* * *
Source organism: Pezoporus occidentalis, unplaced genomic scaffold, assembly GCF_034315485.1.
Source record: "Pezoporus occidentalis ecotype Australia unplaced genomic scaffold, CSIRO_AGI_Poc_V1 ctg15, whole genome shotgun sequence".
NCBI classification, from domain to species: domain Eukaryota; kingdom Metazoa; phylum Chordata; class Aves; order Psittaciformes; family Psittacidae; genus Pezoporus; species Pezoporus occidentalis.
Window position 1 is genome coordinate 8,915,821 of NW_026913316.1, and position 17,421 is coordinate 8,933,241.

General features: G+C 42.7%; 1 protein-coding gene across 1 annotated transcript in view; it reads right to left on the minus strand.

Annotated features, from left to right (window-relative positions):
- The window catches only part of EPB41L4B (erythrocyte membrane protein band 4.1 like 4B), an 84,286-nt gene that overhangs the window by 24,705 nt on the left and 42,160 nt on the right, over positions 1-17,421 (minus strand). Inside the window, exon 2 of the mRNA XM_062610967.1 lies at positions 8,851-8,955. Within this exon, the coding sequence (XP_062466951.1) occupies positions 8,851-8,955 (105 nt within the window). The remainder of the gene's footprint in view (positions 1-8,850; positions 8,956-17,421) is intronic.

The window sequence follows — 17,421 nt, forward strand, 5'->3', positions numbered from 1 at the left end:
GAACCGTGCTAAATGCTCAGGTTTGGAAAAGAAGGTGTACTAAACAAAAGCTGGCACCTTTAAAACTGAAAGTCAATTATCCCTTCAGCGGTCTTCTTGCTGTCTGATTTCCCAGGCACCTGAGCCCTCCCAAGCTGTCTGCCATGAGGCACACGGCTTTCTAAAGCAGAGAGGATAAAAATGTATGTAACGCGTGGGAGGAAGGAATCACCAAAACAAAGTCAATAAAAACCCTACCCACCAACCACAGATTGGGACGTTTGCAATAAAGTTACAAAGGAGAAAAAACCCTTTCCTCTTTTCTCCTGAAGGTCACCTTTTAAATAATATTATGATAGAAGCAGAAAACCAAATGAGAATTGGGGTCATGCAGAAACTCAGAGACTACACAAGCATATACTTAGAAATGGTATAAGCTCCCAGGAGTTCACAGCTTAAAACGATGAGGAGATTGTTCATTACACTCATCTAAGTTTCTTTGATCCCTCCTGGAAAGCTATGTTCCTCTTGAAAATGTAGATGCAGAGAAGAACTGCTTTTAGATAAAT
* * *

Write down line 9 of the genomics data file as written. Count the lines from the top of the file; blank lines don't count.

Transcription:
GAACCGTGCTAAATGCTCAGGTTTGGAAAAGAAGGTGTACTAAACAAAAGCTGGCACCTTTAAAACTGAAAGTCAATTATCCCTTCAGCGGTCTTCTTGCTGTCTGATTTCCCAGGCACCTGAGCCCTCCCAAGCTGTCTGCCATGAGGCACACGGCTTTCTAAAGCAGAGAGGATAAAAATGTATGTAACGCGTGGGAGGAAGGAATCACCAAAACAAAGTCAATAAAAACCCTACCCACCAACCACAGATTGGGACGTTTGCAATAAAGTTACAAAGGAGAAAAAACCCTTTCCTCTTTTCTCCTGAAGGTCACCTTTTAAATAATATTATGATAGAAGCAGAAAACCAAATGAGAATTGGGGTCATGCAGAAACTCAGAGACTACACAAGCATATACTTAGAAATGGTATAAGCTCCCAGGAGTTCACAGCTTAAAACGATGAGGAGATTGTTCATTACACTCATCTAAGTTTCTTTGATCCCTCCTGGAAAGCTATGTTCCTCTTGAAAATGTAGATGCAGAGAAGAACTGCTTTTAGATAAAT